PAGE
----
Giovanni BOLDINI

(Ferrara 1842 - Paris 1931)

The Porte Saint-Denis, Paris

Pencil on ruled paper; a page from a notebook.
Inscribed (by Emilia Cardona Boldini) no 122le at. Boldini. E. Boldini - Cardona / 1937 on the verso.
189 x 145 mm. (7 3/8 x 5 3/4 in.)
Among of the contents of Boldini’s Parisian studio on the Boulevard Berthier at the end of his long career, the present sheet - like most of the artist’s drawings – is not related to a finished painting. From the time of his arrival in Paris in 1871 until the early years of the 20th century, Boldini made countless pencil drawings and sketches of the people, cafes, buildings, streets and sights of the sprawling city. As Richard Kendall has noted, ‘In Paris, most of the works on paper from his first years were directed at the city itself. This considerable body of drawings – all of them left tantalizingly undated – is both more disparate and more vivacious than any known sheets that had preceded them.’

Built between 1672 and 1676, the Porte Saint-Denis was, along with the nearby Porte Saint-Martin, the only city gate from the old fortifications of Paris to survive Baron Haussmann’s extensive renovation of the city in the 1850’s and 1860’s.

The son of a minor painter and restorer in Ferrara, Giovanni Boldini arrived in 1864 in Florence, where he enrolled in the Accademia di Belle Arti. He first exhibited his work in Florence in 1867, and in the same year visited the Exposition Universelle in Paris. From the earliest years of his career he displayed a remarkable talent as a portrait painter. During a trip to London in 1870 he obtained several portrait commissions, and by October 1871 he had settled in Paris, taking a studio on the Place Pigalle, and making his public debut at the Salon de Mars in 1874. Boldini’s bold, fluid style of painting was to prove immensely popular in Paris.

In the late 1870’s and early 1880’s he produced genre paintings of elegantly dressed women portrayed in lavish interiors - subjects made popular by Alfred Stevens and James Tissot - and these works found a ready market in England and America through the efforts of the Parisian art dealer Adolphe Goupil. By the time he moved to a new studio in 1885, however, he had begun to paint society portraits, and soon developed a formidable reputation for his dazzling, elegant depictions of the fashionable women of Paris, painted with a virtuoso technique of bold, fluid brushstrokes. Within a few years Boldini had risen to a position of prominence in Parisian art circles. He befriended other society portrait painters such as Paul-César Helleu, John Singer Sargent and James A. McNeill Whistler, and became a close friend of Edgar Degas, who is said to have once told the artist, “Vous êtes un monstre de talent!”.

By the turn of the century Boudin had become the most sought-after portrait painter in Paris, achieving such success that his reputation rivalled that of his friend Sargent in London. His fame reached as far as America, from where he received several portrait commissions, stimulated by an exhibition of his work held at Boussod, Valadon and Co. in New York in 1897.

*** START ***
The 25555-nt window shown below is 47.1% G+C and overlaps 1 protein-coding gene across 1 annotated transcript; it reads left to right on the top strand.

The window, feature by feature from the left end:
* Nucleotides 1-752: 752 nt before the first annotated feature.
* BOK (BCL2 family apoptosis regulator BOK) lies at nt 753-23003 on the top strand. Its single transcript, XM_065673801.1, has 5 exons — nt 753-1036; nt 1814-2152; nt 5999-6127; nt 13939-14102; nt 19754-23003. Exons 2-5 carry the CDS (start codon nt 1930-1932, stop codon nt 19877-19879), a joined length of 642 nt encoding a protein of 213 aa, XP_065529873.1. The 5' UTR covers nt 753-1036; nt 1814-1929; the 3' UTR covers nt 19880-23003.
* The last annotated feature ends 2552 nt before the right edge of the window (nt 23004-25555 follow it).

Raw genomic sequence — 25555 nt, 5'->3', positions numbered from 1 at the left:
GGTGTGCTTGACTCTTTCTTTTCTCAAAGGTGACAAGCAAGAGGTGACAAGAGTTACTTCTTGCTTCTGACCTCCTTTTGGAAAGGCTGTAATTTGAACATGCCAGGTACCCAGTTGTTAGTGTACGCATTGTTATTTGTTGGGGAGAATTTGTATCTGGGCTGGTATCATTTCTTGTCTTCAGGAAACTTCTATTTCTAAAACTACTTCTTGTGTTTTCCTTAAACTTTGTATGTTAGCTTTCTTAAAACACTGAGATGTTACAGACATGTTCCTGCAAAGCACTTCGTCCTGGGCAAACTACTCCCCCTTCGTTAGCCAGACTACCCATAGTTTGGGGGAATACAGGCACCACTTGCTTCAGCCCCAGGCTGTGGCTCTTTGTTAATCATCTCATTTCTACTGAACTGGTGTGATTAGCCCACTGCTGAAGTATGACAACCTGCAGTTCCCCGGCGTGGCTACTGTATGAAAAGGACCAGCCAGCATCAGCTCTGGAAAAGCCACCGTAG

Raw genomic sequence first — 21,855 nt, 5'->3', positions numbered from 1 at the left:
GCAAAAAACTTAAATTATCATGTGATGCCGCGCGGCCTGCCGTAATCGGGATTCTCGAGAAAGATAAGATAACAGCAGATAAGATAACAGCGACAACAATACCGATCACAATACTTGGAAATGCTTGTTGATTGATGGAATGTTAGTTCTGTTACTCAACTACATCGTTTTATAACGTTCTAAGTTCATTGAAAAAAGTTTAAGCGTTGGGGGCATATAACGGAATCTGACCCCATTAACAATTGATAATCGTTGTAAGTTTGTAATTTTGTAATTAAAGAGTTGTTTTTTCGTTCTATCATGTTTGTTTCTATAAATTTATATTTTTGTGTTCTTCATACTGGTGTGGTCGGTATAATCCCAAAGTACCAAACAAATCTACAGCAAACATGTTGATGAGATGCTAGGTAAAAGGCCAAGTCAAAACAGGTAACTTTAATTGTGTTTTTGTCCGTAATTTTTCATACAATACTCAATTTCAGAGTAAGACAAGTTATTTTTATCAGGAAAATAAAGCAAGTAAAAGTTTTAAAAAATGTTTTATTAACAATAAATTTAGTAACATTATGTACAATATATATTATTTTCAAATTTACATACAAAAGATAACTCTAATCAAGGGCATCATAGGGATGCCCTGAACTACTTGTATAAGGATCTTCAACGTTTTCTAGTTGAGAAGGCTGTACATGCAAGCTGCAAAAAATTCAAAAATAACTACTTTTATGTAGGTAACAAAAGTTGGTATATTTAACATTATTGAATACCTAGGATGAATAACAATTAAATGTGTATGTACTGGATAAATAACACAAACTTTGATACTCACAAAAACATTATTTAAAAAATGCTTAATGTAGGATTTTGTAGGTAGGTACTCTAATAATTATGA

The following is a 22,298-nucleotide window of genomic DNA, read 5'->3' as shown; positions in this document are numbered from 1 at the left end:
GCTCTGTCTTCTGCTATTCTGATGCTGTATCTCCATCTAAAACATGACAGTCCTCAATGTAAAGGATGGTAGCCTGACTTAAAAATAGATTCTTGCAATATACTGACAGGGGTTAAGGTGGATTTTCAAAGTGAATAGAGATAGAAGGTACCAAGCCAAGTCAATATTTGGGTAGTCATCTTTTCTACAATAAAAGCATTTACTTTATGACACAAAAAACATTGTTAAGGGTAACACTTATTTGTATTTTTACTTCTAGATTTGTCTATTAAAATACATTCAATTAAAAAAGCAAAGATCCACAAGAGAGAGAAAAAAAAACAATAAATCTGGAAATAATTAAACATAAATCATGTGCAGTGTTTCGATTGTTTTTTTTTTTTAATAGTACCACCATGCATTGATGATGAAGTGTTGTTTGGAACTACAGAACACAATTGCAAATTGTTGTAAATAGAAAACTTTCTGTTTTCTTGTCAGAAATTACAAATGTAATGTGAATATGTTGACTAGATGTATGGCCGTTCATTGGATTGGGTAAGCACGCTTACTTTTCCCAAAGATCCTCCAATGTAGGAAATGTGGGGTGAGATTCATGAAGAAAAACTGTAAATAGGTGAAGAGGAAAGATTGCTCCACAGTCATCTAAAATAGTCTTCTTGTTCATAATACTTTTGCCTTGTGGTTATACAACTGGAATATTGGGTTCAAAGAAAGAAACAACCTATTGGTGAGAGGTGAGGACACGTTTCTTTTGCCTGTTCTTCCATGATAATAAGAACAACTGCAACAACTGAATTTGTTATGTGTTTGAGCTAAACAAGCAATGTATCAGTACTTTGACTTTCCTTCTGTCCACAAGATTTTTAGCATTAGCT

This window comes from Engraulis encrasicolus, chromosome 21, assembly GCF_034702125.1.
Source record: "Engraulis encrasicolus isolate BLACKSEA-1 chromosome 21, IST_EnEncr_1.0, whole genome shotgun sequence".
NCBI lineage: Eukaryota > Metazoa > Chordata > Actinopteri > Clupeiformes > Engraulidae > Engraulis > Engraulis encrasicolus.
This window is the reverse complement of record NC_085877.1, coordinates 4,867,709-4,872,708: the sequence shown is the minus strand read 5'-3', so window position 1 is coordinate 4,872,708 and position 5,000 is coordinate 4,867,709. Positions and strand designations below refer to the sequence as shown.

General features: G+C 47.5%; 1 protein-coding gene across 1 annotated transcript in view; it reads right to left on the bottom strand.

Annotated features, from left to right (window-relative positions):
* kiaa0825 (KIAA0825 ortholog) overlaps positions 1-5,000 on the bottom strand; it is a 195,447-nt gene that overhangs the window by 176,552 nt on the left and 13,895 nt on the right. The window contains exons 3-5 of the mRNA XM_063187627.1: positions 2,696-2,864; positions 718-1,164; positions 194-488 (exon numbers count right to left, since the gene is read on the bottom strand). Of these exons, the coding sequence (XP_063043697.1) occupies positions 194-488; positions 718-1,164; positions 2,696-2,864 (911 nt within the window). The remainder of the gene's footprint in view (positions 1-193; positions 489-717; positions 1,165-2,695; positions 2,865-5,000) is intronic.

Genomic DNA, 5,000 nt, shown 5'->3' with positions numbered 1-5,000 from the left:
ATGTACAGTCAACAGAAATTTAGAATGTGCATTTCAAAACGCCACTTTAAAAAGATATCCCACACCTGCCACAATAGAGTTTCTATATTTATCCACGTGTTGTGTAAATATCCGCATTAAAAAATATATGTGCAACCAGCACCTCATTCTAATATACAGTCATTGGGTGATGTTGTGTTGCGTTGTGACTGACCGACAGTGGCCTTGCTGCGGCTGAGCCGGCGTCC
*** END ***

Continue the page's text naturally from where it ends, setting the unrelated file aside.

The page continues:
Boldini was a gifted and somewhat compulsive draughtsman, and filled many sketchbooks with drawings. (He would also use whatever paper came to hand, and there are examples of quick sketches drawn on menu covers, receipts, ledger paper, postcards, hotel stationery, pages torn from auction catalogues, and so forth.) His drawings, characterized by a restless energy and a spirited technique wholly in keeping with the bravura brushwork of his oil paintings, range from quick sketches of figures, landscapes, buildings and objects to more elaborate studies of these same motifs. As Richard Kendall has recently written, ‘Evident in almost all of [Boldini’s drawings] is a vivid engagement with the pleasures of looking and with the nervous exuberance of the drawing process, irrespective of the chosen subject…Some of these drawings would have taken only minutes or even seconds to complete, while others are the work of hours of concentrated labor…This engagement was vividly physical and sensuous, as his hand erupted in wild flourishes of pencil, pen and ink, crayon, and charcoal, or opted for extreme delicacy as the situation demanded.’ The largest surviving group of drawings by Boldini, bequeathed by the artist’s widow, is today in the collection of the Museo Boldini in Ferrara.


Among the contents of Boldini’s Paris studio at the time of his death The artist’s widow, Emilia Cardona Boldini, Ferrara By descent to her nephew, Mario Murari Private collection, Italy.


Tiziano Panconi, ed., Boldini Mon Amour: opere note e mai viste, nuove scoperte, fotografie e documenti inediti, exhibition catalogue, Montecatini Terme, 2008, illustrated p.424; Bianca Doria, Disegni dal Catalogo generale dei disegni di Giovanni Boldini, Bologna, 2011, illustrated p.29.


Possibly Rome, Galleria d’Arte di Renato Attanasio, Giovanni Boldini, no.55 (‘Porte S. Denis’); Possibly Florence, Istituto Francese, Boldini e Parigi, 1959, no.49 (‘La porte St. Denis’).

Giovanni BOLDINI

The Porte Saint-Denis, Paris